Freedman-Phua join forces in Oscar race with Muraahib

Lee Freedman will leave the Kranji training ranks in the New Year.
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Via Michael Lee, Singapore Turf Club

An Oscar newcomer with a name that sounds more Arabian than what the former Singapore champion owner usually names his Hollywood-themed gallopers?

Highly unlikely unless owner Phua Chian Kin (CK) bought over a horse from the Al-Arabiya Stable, known for its penchant for names in Arabic – or there is a new star in Tinseltown called Muraahib.

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Upon checking, Muraahib is a horse the Oscar Racing Stable owns in partnership with trainer Lee Freedman, after having changed hands from the powerful Shadwell Stud of Sheikh Hamdan al Maktoum.

Still, not many times have we heard of a tried horse running in the famous yellow and blue spots silks, as Mr Phua usually buys his horses from scratch.

The Australian handler explained he was the real instigator behind the purchase of the four-time Melbourne winner formerly trained by leading trainers David Hayes & Tom Dabernig, and after a bit of arm-twisting, Mr Phua was on board.

“CK is a part-owner, but I own the majority of the shares,” said Freedman who was away in Australia last week and just returned on Monday.

“As you know, CK prefers to bring in unraced horses or horses he breeds himself. I told him about this horse I just bought and he eventually agreed to buy a share.

“I asked him if he wanted to change his name, he said no, he’ll stick to Muraahib. He will run in his colours at his debut this Friday.

“I actually bought the horse online from David. Online auction is a new concept that is building in popularity back home.

“David was selling a few and Muraahib was the best-performed horse of the lot. The form around him was good and I also checked with David if he was sound.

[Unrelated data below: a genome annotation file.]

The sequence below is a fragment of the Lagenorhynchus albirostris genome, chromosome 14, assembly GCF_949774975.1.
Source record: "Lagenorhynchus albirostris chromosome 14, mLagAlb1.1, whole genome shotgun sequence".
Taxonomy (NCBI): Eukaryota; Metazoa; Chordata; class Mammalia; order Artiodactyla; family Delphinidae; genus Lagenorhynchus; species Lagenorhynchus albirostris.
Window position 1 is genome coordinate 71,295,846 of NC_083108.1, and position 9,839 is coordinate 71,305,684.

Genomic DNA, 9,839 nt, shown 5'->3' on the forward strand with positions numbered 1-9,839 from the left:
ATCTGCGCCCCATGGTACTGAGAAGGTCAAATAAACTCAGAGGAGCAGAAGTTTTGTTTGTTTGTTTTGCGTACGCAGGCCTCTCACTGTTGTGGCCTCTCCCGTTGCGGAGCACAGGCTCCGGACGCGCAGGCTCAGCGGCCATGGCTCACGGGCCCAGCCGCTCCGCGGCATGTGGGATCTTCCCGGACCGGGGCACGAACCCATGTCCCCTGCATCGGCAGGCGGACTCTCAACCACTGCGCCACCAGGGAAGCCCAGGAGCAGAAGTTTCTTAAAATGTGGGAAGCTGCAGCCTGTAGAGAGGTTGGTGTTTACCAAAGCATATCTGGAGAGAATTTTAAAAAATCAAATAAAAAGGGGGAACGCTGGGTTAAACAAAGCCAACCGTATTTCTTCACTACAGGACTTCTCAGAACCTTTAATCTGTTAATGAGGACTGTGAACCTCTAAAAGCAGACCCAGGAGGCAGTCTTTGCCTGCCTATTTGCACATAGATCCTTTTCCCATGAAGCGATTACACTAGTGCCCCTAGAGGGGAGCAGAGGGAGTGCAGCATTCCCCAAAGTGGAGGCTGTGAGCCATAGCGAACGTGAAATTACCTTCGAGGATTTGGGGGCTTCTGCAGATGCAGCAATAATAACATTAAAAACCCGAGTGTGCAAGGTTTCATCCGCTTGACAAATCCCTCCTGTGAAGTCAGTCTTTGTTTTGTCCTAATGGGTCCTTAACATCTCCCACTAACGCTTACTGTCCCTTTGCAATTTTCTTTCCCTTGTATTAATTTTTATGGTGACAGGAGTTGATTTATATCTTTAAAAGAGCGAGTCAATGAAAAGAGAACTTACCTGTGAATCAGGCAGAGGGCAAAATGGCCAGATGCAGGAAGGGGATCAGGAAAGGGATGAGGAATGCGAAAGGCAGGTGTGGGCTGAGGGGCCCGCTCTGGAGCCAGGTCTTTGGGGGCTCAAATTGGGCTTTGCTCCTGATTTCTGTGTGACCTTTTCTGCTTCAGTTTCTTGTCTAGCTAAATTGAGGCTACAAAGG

“He told me he was. I trust David’s judgement, I wouldn’t have bought him if it was from any other trainer.”

Muraahib was a precocious two-year-old who made it two-from-two at his debut (Adelaide and Sale in Victoria). At his first upgrade to city class, he ran a creditable sixth to Catchy in the 2017 Group 1 Blue Diamond Stakes (1200m), Melbourne’s answer to Sydney’s Golden Slipper. He was ridden by top jockey (but now semi-retired) Steven Arnold at all three runs.

The son of Reset then lost his way before bouncing back to the winner’s enclosure 1 ½ years later in much lower grade – at Pakenham and Geelong, both times in sprint races on synthetic tracks, a fact not lost on Freedman as he launches the now five-year-old in Friday’s last race of the skinny seven-race programme, the $70,000 Class 3 race over 1000m on the Polytrack.

“He’s a good synthetic track horse. He won two-from-two back home,” said Freedman.

“We also saw it in his barrier trial (won by just under eight lengths with race-rider Vlad Duric up). He’s obviously talented and has good gate speed, but trials are trials.

“He also won when ridden back, so, he’s quite versatile in that respect. He’s drawn well (two), but I’ll leave it to Vlad to decide how to ride him.

“He’s very well and hopefully, he can open his account tomorrow.”

Freedman has been in red-hot form since he hit the century with Foresto on July 12. The next week, he won his highest acclaim at Kranji since moving here in September 2017, the Group 1 Singapore Derby (1800m) with Sun Marshal.

The reigning Singapore champion trainer then took his one-week holiday, but that did not stop the yard from still firing on all cylinders – two winners, Excelling on Friday and Yulong Express on Sunday.

“I had to go home for some family business, and also to see my grandson,” said Freedman who remains in sixth place, but has steadily been inching up to the Top Five.

“But it’s great to see the stable still doing well while I was away. Let’s hope we can keep up the momentum.”